Furthermore, as a literacy link (WS1.9) students can write letters to different companies such as Cadbury explaining why it is important to; use fair trade and their role as a multinational company, and global citizen. This activity will help students develop a better understanding about the features of a letter and the purpose of letters (informative). It will also develop skills in sentence formation. In terms of HSIE, this activity allows students to become ‘active, informed and responsible citizens who will work towards promoting a socially just society in a sustainable environment at local, national and global levels’ (NSW Board of Syllabus, 2007, p.13).

 

References

New South Wales Board of Studies. (2007). Human Society and Its Environment K-6 Syllabus. Sydney: Author. Retrieved on 1st April 2014 from http://k6.boardofstudies.nsw.edu.au/go/hsie

New South Wales Board of Studies. (2007). English K-6 Syllabus. Sydney: Author. Retrieved on 1st April 2013 from http://k6.boardofstudies.nsw.edu.au/go/english

 

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4. Set up a marker recycling program with Crayola!

4. Set up a marker recycling program with Crayola! | Interconnections between technologies, workers, users and the environment | Scoop.it

"We're asking Crayola to make sure these markers don't end up in our landfills, incinerators and oceans."

Martin Yoon's insight:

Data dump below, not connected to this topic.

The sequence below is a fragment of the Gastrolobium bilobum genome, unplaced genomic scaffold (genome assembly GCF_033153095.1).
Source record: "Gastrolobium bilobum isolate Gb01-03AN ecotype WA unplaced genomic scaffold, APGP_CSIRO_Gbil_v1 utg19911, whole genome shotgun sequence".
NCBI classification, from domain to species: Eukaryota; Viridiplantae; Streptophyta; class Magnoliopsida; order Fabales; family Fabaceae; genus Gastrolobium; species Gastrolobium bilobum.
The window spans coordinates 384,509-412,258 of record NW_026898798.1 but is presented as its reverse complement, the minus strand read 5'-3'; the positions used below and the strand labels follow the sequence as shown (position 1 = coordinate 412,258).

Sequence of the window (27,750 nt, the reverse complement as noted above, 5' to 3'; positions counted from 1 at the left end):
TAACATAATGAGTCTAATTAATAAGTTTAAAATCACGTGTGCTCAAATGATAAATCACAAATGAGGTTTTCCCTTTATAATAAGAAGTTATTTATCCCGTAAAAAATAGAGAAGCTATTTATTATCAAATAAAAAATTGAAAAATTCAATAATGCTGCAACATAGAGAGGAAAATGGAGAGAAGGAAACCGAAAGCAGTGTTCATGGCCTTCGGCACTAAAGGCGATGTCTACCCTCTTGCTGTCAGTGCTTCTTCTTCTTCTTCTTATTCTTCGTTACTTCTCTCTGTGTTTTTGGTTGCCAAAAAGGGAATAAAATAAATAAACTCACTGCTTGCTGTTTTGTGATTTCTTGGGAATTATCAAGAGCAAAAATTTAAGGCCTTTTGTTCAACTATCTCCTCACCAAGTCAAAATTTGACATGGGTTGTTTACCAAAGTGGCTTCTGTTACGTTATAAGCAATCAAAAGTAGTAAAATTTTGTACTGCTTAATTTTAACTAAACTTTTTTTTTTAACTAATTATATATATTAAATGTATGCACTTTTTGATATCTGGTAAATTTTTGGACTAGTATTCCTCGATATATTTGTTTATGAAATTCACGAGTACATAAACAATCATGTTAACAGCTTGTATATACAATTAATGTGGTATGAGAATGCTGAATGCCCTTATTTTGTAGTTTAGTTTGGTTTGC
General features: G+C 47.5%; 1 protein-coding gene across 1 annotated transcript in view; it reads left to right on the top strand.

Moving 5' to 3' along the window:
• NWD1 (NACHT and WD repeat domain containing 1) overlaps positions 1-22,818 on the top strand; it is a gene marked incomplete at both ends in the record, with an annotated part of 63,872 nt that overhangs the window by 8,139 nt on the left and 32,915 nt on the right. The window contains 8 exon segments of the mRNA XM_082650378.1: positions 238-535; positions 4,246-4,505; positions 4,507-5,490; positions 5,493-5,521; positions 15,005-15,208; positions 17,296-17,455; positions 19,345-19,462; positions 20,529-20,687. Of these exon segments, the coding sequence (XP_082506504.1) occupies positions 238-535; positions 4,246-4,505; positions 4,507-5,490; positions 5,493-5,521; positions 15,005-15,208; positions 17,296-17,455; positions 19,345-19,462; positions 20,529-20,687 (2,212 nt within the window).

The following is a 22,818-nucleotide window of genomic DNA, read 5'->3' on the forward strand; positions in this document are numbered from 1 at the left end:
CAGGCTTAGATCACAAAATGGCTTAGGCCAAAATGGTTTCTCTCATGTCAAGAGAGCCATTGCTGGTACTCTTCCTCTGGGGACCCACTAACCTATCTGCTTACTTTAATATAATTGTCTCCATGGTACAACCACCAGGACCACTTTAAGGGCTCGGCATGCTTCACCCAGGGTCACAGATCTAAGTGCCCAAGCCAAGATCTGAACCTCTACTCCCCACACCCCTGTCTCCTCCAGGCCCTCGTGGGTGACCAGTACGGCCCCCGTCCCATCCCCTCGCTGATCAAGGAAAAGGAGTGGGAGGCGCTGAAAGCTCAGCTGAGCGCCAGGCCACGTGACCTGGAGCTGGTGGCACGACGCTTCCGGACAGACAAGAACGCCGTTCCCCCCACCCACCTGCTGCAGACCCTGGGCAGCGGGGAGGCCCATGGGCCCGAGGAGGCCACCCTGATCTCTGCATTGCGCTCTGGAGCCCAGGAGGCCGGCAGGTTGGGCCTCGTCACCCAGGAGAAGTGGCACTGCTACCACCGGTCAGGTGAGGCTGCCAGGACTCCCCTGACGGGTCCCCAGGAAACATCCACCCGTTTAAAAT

This engaging video by “Kids Who Care” a ‘green team’ from Sun Valley School (California) campaigns for Crayola to develop a “take back” recycling program for their plastic textas. The video features children who use informal and informative language which meet the literacy and learning needs of all stage one students. Crayola makes approximately one billion un-recyclable markers each year which is enough to wrap around the earth more than three times. The video uses engaging music to capture the attention of students to the serious issue of Crayola makers ending up in; landfill, oceans and incinerators because there is no current “take back” recycling program. The video features the opinions of children on how they love using Crayola textas and would like to create change by encouraging Crayola to be a leader for the environment. The website also includes a template letter (petition) to the Chief Financial Officer and Executive Vice President of Crayola explaining about the need for Crayola to take back empty plastic containers and tubes.